The International Women’s Day was celebrated last week with a great deal of hope and optimism. It was made even more real by the arrival of Dr. Ngozi Okonjo-Iweala, Nigeria’s latest shining example of the high achieving woman who was recently invested as the Director-General of the World Trade Organisation (WTO). She had arrived to pay a courtesy call on President Muhammadu Buhari, to express her appreciation for the solid support given her by the Buhari administration, and to exchange ideas with the government and its officials on how Nigeria’s economy could benefit from world trade.
Precisely three months ago, another high achieving Nigerian woman, Mrs.Amina Mohammed, arrived for a solidarity visit to West Africa and the Sahel. She is United Nation’s Deputy Secretary-General. She also used the opportunity to launch in Nigeria the UN Women Global Generation Equality Campaign to promote socio-economic recovery, gender equality, intergenerational leadership, resilience climate action as well as the delivery of life-saving humanitarian assistance to the most vulnerable.
Mrs. Arunma Oteh, OON, is the Treasurer and the Vice President of the World Bank after her eventful, tumultuous stint and exposure of corruption at the National Assembly when she was the Director-General of the Nigerian Stock Exchange. These women are a testimony that Nigerian women can hold their own with the best in the world, and are global performers. They are but a sliver of thousands of Nigerian women in all callings all over the world who are daily performing vital functions that give meaning to our country. Where would the Nigerian economy be without the Nigerian woman in our farms? Where would our education be without women in our schools, or commerce in our markets and above all, life in our homes?
This year’s theme is to “choose to challenge.” Women wish to create a challenged world and by so doing create an alert world so as to take responsibility for “our actions and inactions.” They are mustering everyone to challenge and call out gender bias and inequality while seeking out and celebrating women’s achievements in all schemes of life. The hope is that collectively we can all create an inclusive world in which no one feels marginalised, cheated or mistreated because the women are sure, the challenge will beget change.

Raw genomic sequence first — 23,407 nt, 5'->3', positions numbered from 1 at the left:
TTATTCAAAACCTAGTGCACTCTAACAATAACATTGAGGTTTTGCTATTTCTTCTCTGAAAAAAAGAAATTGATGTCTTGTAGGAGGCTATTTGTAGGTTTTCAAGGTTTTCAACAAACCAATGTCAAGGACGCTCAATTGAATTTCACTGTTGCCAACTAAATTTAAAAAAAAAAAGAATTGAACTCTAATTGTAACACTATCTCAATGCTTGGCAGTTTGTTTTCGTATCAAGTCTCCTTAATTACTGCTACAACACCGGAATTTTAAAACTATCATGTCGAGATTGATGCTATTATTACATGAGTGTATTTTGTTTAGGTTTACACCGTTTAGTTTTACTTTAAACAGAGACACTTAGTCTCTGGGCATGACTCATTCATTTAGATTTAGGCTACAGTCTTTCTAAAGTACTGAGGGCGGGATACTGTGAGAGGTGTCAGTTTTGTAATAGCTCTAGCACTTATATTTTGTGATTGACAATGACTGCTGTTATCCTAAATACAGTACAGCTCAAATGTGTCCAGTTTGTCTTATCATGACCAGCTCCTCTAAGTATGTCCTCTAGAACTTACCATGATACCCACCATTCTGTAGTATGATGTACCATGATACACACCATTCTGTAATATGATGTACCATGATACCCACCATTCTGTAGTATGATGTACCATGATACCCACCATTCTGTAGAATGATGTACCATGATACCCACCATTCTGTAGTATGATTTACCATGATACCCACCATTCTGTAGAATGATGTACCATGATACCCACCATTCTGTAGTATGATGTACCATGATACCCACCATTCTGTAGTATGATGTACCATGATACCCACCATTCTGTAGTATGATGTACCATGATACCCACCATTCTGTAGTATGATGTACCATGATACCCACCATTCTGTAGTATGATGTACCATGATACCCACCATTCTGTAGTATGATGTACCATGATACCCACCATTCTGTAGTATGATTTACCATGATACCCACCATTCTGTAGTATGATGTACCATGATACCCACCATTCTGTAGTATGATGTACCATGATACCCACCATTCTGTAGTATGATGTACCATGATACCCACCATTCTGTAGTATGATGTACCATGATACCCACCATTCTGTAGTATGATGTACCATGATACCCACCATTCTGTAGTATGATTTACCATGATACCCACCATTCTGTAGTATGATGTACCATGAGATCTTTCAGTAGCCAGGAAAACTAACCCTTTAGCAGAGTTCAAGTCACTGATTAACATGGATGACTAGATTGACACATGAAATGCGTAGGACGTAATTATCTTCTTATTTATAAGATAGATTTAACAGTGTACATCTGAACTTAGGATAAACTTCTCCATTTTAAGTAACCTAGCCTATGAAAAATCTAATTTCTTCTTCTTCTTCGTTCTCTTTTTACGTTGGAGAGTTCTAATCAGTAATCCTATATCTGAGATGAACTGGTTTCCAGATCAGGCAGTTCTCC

The International Women’s Day was initially, ironically, promoted by the Socialist Party of America in 1909. It was declared in remembrance of a major strike by the International Ladies Garment Workers Union. Today, the Socialist Party barely exists in the US and, indeed, socialism is like a swear word in America except to the progressive wing of the Democratic Party which grudgingly accepts that socialism is not all evil.Yet the progress of women has been phenomenal in the last 120 years. In January, US President Joe Biden signed two new executive orders to ensure gender equality on policy and education.
Although some of the discriminatory practices against women and girls still persist, most of those archaic practices have been abolished in most places or are frowned at. Female genital mutilation is barely practised anywhere and in some states of Nigeria are statutorily banned. Women can now own property and act as surety in legal proceedings and the education of girls is one of the newest great discoveries. Indeed, in many states, the number of girls in high school exceeds the number for the boys. Worldwide, the number of female Ph.D students seems to outnumber the males. Women are venturing into fields previously considered the preserve for the boys in engineering, science and technology and medicine. Indeed, COVID-19 pandemic has revealed that the brunt of the burden on the frontlines was borne by the women, not only as physicians but nurses, laboratory and hospital staff.
There is great optimism that gender equity would be achieved by the year 2030, for though the world has made unprecedented advances, no country has yet achieved gender equality. The legal restrictions worldwide have kept at least 2.7 billion women from accessing the same choice of jobs as men. Less than 25 per cent of the world’s parliamentarians were women as at 2019. One in three women experience gender-based violence still. Nearly 60 per cent of women around the world work in the informal sector economy, earning less, saving less, and at greater risk of falling into poverty. Women earn 23 per cent less than men globally. One in three women had experienced physical or sexual violence and 200 million women and girls have suffered genital mutilation.
The achievements of women are considerable, but a great deal more needs to be done. First Lady Aisha Buhari has been a key voice calling for women empowerment and more appointments and to free women from age-old biases. Women remain the bedrock of the Nigerian society and they deserve appreciation and recognition.